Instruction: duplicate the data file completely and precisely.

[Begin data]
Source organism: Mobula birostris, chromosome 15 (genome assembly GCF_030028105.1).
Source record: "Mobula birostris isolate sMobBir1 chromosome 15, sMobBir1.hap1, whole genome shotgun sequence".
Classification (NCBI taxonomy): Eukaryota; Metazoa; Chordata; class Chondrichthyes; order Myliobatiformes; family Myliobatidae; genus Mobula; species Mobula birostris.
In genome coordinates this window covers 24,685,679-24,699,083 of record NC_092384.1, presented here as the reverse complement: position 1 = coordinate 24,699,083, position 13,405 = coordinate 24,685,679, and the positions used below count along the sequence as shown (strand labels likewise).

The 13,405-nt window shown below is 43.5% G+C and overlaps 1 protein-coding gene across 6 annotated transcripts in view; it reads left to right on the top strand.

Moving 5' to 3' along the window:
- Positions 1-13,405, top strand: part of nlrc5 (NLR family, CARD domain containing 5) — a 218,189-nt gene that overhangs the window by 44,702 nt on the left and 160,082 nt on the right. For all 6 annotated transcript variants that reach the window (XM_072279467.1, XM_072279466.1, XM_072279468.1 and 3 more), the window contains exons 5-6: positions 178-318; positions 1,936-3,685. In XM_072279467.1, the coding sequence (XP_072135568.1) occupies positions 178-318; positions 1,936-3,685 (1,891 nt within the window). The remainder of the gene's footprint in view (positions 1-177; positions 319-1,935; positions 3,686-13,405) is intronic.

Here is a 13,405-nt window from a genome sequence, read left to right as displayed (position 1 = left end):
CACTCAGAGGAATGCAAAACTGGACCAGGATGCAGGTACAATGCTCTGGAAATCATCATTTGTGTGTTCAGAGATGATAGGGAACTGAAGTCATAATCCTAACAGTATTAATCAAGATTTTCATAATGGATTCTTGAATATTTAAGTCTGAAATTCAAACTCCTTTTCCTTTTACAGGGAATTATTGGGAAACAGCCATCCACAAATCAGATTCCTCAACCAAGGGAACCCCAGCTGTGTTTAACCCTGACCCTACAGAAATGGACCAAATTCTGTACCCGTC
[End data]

Source organism: Mobula birostris, chromosome 15 (genome assembly GCF_030028105.1).
Source record: "Mobula birostris isolate sMobBir1 chromosome 15, sMobBir1.hap1, whole genome shotgun sequence".
Classification (NCBI taxonomy): Eukaryota; Metazoa; Chordata; class Chondrichthyes; order Myliobatiformes; family Myliobatidae; genus Mobula; species Mobula birostris.
In genome coordinates this window covers 24,685,679-24,699,083 of record NC_092384.1, presented here as the reverse complement: position 1 = coordinate 24,699,083, position 13,405 = coordinate 24,685,679, and the positions used below count along the sequence as shown (strand labels likewise).

The 13,405-nt window shown below is 43.5% G+C and overlaps 1 protein-coding gene across 6 annotated transcripts in view; it reads left to right on the top strand.

Moving 5' to 3' along the window:
- Positions 1-13,405, top strand: part of nlrc5 (NLR family, CARD domain containing 5) — a 218,189-nt gene that overhangs the window by 44,702 nt on the left and 160,082 nt on the right. For all 6 annotated transcript variants that reach the window (XM_072279467.1, XM_072279466.1, XM_072279468.1 and 3 more), the window contains exons 5-6: positions 178-318; positions 1,936-3,685. In XM_072279467.1, the coding sequence (XP_072135568.1) occupies positions 178-318; positions 1,936-3,685 (1,891 nt within the window). The remainder of the gene's footprint in view (positions 1-177; positions 319-1,935; positions 3,686-13,405) is intronic.

Here is a 13,405-nt window from a genome sequence, read left to right as displayed (position 1 = left end):
CACTCAGAGGAATGCAAAACTGGACCAGGATGCAGGTACAATGCTCTGGAAATCATCATTTGTGTGTTCAGAGATGATAGGGAACTGAAGTCATAATCCTAACAGTATTAATCAAGATTTTCATAATGGATTCTTGAATATTTAAGTCTGAAATTCAAACTCCTTTTCCTTTTACAGGGAATTATTGGGAAACAGCCATCCACAAATCAGATTCCTCAACCAAGGGAACCCCAGCTGTGTTTAACCCTGACCCTACAGAAATGGACCAAATTCTGTACCCGTC